“We have narrowed our investigation to a missing person suspect,” Sheriff Chris Mathes said Wednesday afternoon. “We have not yet made a positive identification but are in the process of comparing dental records.”
Mathes said the missing person was a Carter County resident but declined to provide further details, including whether the person was male or female.
“We feel pretty confident about who it is, but we don’t have any proof yet,” Mathes said.
The sheriff said he was reluctant to provide further information until the dental records have been checked and until forensic experts at the University of Tennessee’s Body Farm have examined the remains. Mathes said the body would be sent to UT later Wednesday.
Mathes said it appeared the skeleton had been there “for multiple years.” He said there was vegetation growing around the remains and the few personal effects that indicates the body had been at the site for several growing seasons.
He also said his investigators found no obvious evidence of foul play, but no forensic expert had yet examined the skeleton.
Reports of the discovery have already spurred interest from several families in the region who have missing persons. Mathes said he has already been contacted about missing persons in Greeneville and Bristol.
“I know there are families who are suffering and are looking for closure. We are working diligently to identify the person we found and to be certain of our identification,” Mathes said.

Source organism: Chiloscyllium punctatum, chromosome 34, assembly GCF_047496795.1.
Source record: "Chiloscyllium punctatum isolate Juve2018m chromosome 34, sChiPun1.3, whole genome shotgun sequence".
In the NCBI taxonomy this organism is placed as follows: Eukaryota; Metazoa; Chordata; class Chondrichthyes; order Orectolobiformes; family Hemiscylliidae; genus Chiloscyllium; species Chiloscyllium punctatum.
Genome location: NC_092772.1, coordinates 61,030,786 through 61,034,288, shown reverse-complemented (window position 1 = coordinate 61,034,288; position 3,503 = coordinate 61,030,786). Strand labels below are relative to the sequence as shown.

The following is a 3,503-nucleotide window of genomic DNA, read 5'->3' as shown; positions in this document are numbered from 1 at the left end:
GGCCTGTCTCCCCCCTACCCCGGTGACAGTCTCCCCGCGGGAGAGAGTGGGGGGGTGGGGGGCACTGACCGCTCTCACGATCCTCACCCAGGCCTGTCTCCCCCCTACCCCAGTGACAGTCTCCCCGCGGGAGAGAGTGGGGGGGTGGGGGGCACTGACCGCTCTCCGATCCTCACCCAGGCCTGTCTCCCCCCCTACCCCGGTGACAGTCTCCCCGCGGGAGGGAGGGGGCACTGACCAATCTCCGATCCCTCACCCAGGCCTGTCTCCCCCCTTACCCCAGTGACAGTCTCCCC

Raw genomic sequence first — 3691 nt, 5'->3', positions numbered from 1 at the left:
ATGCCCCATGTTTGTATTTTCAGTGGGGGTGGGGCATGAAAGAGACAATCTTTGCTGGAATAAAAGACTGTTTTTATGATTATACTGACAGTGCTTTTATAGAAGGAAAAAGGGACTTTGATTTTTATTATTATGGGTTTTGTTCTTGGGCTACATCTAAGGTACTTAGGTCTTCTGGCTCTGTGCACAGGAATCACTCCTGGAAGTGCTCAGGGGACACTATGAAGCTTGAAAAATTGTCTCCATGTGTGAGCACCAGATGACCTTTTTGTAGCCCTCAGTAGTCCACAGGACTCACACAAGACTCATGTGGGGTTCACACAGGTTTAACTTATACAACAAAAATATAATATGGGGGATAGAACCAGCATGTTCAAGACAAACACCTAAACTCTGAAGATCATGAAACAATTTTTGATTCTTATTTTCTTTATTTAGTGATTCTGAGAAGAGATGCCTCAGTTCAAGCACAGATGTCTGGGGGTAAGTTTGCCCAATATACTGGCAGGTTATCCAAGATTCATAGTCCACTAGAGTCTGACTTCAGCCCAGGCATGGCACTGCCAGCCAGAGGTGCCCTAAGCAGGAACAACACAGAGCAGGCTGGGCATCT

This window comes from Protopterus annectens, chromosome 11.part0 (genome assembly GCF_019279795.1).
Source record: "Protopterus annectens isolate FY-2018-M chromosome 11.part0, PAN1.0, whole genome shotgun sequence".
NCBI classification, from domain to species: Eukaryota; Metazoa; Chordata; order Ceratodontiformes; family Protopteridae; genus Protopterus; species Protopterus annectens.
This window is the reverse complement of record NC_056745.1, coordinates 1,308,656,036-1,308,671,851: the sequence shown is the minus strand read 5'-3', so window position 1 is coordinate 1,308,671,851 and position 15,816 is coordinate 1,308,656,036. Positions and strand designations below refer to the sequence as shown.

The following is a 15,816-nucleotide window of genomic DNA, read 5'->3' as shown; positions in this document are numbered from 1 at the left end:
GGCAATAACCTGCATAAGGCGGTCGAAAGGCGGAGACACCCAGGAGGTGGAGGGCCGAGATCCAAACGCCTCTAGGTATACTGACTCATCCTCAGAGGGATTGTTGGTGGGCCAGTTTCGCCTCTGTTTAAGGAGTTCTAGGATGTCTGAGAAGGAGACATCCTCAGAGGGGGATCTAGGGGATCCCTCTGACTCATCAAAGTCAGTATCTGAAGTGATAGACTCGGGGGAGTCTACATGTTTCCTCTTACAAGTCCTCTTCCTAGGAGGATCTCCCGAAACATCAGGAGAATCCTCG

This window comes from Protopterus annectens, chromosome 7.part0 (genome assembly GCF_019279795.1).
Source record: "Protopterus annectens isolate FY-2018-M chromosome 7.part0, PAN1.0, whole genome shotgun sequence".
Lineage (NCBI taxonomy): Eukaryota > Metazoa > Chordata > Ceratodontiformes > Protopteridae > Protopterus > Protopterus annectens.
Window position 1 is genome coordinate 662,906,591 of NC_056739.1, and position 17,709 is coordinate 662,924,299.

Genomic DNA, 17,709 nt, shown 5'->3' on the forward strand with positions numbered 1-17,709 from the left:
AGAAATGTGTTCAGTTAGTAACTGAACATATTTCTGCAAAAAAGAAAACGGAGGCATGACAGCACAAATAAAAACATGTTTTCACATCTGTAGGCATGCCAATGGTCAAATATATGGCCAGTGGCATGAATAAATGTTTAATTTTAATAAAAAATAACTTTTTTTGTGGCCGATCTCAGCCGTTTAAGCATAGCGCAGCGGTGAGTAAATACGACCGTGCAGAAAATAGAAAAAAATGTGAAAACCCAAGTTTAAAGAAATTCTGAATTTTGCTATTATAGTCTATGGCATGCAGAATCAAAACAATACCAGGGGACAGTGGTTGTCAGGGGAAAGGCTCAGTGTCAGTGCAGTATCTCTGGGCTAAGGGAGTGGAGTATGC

The body was found Tuesday by John Neth, the property owner of the land where the body was found. Neth was walking his property line and found the remains in a wooded section. Mathes complimented Neth for leaving the remains undisturbed and promptly calling authorities.
The sheriff’s department received the call around 3 p.m. The area was quickly secured by patrol officers. Mathes said it was decided to remove all the remains as quickly as possible because bad weather was forecast for Wednesday, and the location where the body was uncovered was on a slope, which meant it could be scattered by running water and by gravity.
The recovery team worked from 4 to 10 p.m. Tuesday to recover all of the remains. The team included Mathes, Chief Deputy Ron Street, four investigators with the CCSD’s Criminal Investigation Division, two agents with the Tennessee Bureau of Investigation, and a three-man forensics team from the Johnson City Police Department.